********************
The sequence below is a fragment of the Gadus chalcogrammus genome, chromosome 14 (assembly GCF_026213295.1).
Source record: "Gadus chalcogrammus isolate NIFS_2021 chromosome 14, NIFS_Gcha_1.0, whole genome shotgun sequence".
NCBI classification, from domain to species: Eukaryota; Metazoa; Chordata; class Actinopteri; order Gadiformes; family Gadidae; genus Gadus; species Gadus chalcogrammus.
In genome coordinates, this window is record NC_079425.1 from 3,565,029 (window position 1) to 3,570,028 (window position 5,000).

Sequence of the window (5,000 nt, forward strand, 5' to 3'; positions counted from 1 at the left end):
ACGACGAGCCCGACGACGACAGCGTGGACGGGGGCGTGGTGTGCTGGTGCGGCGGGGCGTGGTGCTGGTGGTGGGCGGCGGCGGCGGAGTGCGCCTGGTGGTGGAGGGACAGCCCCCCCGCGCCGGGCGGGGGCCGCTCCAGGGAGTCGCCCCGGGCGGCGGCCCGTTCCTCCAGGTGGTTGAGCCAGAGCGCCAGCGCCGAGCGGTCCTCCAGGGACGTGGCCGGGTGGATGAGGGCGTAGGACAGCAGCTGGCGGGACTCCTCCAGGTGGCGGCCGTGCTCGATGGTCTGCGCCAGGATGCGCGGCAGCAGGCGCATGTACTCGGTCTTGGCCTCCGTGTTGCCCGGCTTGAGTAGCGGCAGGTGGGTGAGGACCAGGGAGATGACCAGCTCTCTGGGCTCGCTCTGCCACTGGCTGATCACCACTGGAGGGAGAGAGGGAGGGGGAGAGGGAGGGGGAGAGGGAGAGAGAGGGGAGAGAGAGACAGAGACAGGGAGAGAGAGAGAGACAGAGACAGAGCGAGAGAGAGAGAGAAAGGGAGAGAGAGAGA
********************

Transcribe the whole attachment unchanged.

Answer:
The sequence below is a fragment of the Gadus chalcogrammus genome, chromosome 14 (assembly GCF_026213295.1).
Source record: "Gadus chalcogrammus isolate NIFS_2021 chromosome 14, NIFS_Gcha_1.0, whole genome shotgun sequence".
NCBI classification, from domain to species: Eukaryota; Metazoa; Chordata; class Actinopteri; order Gadiformes; family Gadidae; genus Gadus; species Gadus chalcogrammus.
In genome coordinates, this window is record NC_079425.1 from 3,565,029 (window position 1) to 3,570,028 (window position 5,000).

Sequence of the window (5,000 nt, forward strand, 5' to 3'; positions counted from 1 at the left end):
ACGACGAGCCCGACGACGACAGCGTGGACGGGGGCGTGGTGTGCTGGTGCGGCGGGGCGTGGTGCTGGTGGTGGGCGGCGGCGGCGGAGTGCGCCTGGTGGTGGAGGGACAGCCCCCCCGCGCCGGGCGGGGGCCGCTCCAGGGAGTCGCCCCGGGCGGCGGCCCGTTCCTCCAGGTGGTTGAGCCAGAGCGCCAGCGCCGAGCGGTCCTCCAGGGACGTGGCCGGGTGGATGAGGGCGTAGGACAGCAGCTGGCGGGACTCCTCCAGGTGGCGGCCGTGCTCGATGGTCTGCGCCAGGATGCGCGGCAGCAGGCGCATGTACTCGGTCTTGGCCTCCGTGTTGCCCGGCTTGAGTAGCGGCAGGTGGGTGAGGACCAGGGAGATGACCAGCTCTCTGGGCTCGCTCTGCCACTGGCTGATCACCACTGGAGGGAGAGAGGGAGGGGGAGAGGGAGGGGGAGAGGGAGAGAGAGGGGAGAGAGAGACAGAGACAGGGAGAGAGAGAGAGACAGAGACAGAGCGAGAGAGAGAGAGAAAGGGAGAGAGAGAGA